Brianna Royce (@nbrianna, blog): When the news started breaking, I instinctively went to uninstall Battlenet, but apparently I did that roundabout Blitzchung and never brought it back. I stopped playing World of Warcraft after Draenor made it very clear I wasn’t the type of MMO player WoW wanted money from anymore, so losing WoW as an option is sad but not painful. On the other hand, I’ve stayed a Diablo fan even through the scandals, and I had designs on playing Diablo IV, Diablo II Resurrected, and especially Diablo Immortal. But I just don’t see a clear path to my buying any of those right now. I understand that many affected game developers inside Blizzard have asked fans not to boycott, but my conscience demands I hold off to see what Activision-Blizzard does next, as thus far, Blizzard has not only failed to make sufficient amends but signaled it means to double-down. So now, I’m gonna sit here and watch. And write.
Carlo Lacsina (@UltraMudkipEX, YouTube, Twitch): I’d been entertaining the idea of taking a break from online games and the internet over the past few months, and I think this revelation is a sign for me to do exactly that. So I’ll be taking a break from super large MMOs and anything that even closely resembles a “game as a service” from major companies. I’m taking a break from my beloved BDO, PSO2:NGS, and SOLO. As much as I love those three, I just need a break from the genre. They’ll still be there when I come back anyway. I want to focus my downtime with my daughter and my wife rather than the latest controversy or going out of my way to try the latest flavor of the month.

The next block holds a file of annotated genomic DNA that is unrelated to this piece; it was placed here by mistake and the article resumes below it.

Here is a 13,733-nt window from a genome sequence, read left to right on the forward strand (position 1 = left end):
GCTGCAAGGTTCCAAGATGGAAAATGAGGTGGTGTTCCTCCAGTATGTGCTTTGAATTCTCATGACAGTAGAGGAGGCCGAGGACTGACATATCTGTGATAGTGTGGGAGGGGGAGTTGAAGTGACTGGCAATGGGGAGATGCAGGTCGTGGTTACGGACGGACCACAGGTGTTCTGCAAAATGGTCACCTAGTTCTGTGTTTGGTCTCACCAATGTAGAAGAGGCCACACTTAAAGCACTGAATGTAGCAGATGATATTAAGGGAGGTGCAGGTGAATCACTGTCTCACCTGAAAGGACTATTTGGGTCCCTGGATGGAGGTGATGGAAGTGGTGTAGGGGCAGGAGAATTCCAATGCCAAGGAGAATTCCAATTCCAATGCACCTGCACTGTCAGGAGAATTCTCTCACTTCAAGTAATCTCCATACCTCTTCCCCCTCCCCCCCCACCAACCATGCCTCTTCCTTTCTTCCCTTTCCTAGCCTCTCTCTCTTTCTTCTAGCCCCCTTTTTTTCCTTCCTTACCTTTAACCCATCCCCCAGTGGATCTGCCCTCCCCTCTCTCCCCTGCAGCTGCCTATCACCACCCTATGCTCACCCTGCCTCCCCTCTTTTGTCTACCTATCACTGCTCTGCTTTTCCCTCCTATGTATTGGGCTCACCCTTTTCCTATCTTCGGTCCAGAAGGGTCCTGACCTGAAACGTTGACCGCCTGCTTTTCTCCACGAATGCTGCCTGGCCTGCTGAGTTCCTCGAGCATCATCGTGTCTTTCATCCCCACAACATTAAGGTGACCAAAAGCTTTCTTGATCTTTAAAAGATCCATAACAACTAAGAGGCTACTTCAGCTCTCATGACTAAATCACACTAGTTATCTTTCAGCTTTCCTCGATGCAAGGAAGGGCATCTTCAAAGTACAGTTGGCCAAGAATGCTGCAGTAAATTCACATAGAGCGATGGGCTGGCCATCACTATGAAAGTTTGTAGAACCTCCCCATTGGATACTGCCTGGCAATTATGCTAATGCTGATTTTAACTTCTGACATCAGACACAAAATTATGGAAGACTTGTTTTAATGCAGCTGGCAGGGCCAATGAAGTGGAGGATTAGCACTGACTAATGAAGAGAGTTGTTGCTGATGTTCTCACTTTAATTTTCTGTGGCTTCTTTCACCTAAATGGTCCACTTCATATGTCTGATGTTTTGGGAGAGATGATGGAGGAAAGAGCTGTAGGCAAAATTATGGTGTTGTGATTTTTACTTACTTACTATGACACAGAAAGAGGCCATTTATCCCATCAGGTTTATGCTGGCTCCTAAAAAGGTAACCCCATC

I’ll be mainly focusing my gaming time on single-player games made by indie studios. One recent favorite is Emberfish Studio’s Hadean Tactics. I’ll also be revisiting old classics like Heroes of Might and Magic 3. I’ll be supporting smaller studios for the time being. At least that way, I can get in while they’re still small and easy to communicate with. There will be a few exceptions; I really enjoy Valorant deathmatch, the chat is automatically turned off in that game and its super low stakes so that’s going to be in my regular playlist. And even though Mirage Online Classic is an MMO, it’s a very small affair and I’d love to just go back and its a type of MMO I’ve never really tried before. So I’ll be taking the time to play that.